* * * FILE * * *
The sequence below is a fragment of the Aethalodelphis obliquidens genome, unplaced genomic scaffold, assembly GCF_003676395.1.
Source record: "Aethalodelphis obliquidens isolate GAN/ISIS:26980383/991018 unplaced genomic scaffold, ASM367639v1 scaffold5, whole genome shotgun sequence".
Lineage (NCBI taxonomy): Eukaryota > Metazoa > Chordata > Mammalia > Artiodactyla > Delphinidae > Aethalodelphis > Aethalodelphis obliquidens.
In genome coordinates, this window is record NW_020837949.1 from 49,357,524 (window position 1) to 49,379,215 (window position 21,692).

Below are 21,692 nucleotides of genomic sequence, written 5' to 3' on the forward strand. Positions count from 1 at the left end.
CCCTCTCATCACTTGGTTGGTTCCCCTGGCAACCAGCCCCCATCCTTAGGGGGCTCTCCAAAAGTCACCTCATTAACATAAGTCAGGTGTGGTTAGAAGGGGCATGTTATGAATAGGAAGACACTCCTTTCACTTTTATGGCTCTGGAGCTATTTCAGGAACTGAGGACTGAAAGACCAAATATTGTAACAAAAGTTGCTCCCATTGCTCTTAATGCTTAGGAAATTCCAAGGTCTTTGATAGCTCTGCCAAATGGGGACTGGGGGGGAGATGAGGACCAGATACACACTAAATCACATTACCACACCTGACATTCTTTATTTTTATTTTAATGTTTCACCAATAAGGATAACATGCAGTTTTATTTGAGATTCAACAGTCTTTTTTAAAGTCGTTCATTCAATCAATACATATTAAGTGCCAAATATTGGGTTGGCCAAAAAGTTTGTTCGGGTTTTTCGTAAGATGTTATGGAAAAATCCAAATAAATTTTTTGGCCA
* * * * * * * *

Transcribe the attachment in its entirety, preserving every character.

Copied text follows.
The sequence below is a fragment of the Aethalodelphis obliquidens genome, unplaced genomic scaffold, assembly GCF_003676395.1.
Source record: "Aethalodelphis obliquidens isolate GAN/ISIS:26980383/991018 unplaced genomic scaffold, ASM367639v1 scaffold5, whole genome shotgun sequence".
Lineage (NCBI taxonomy): Eukaryota > Metazoa > Chordata > Mammalia > Artiodactyla > Delphinidae > Aethalodelphis > Aethalodelphis obliquidens.
In genome coordinates, this window is record NW_020837949.1 from 49,357,524 (window position 1) to 49,379,215 (window position 21,692).

Below are 21,692 nucleotides of genomic sequence, written 5' to 3' on the forward strand. Positions count from 1 at the left end.
CCCTCTCATCACTTGGTTGGTTCCCCTGGCAACCAGCCCCCATCCTTAGGGGGCTCTCCAAAAGTCACCTCATTAACATAAGTCAGGTGTGGTTAGAAGGGGCATGTTATGAATAGGAAGACACTCCTTTCACTTTTATGGCTCTGGAGCTATTTCAGGAACTGAGGACTGAAAGACCAAATATTGTAACAAAAGTTGCTCCCATTGCTCTTAATGCTTAGGAAATTCCAAGGTCTTTGATAGCTCTGCCAAATGGGGACTGGGGGGGAGATGAGGACCAGATACACACTAAATCACATTACCACACCTGACATTCTTTATTTTTATTTTAATGTTTCACCAATAAGGATAACATGCAGTTTTATTTGAGATTCAACAGTCTTTTTTAAAGTCGTTCATTCAATCAATACATATTAAGTGCCAAATATTGGGTTGGCCAAAAAGTTTGTTCGGGTTTTTCGTAAGATGTTATGGAAAAATCCAAATAAATTTTTTGGCCA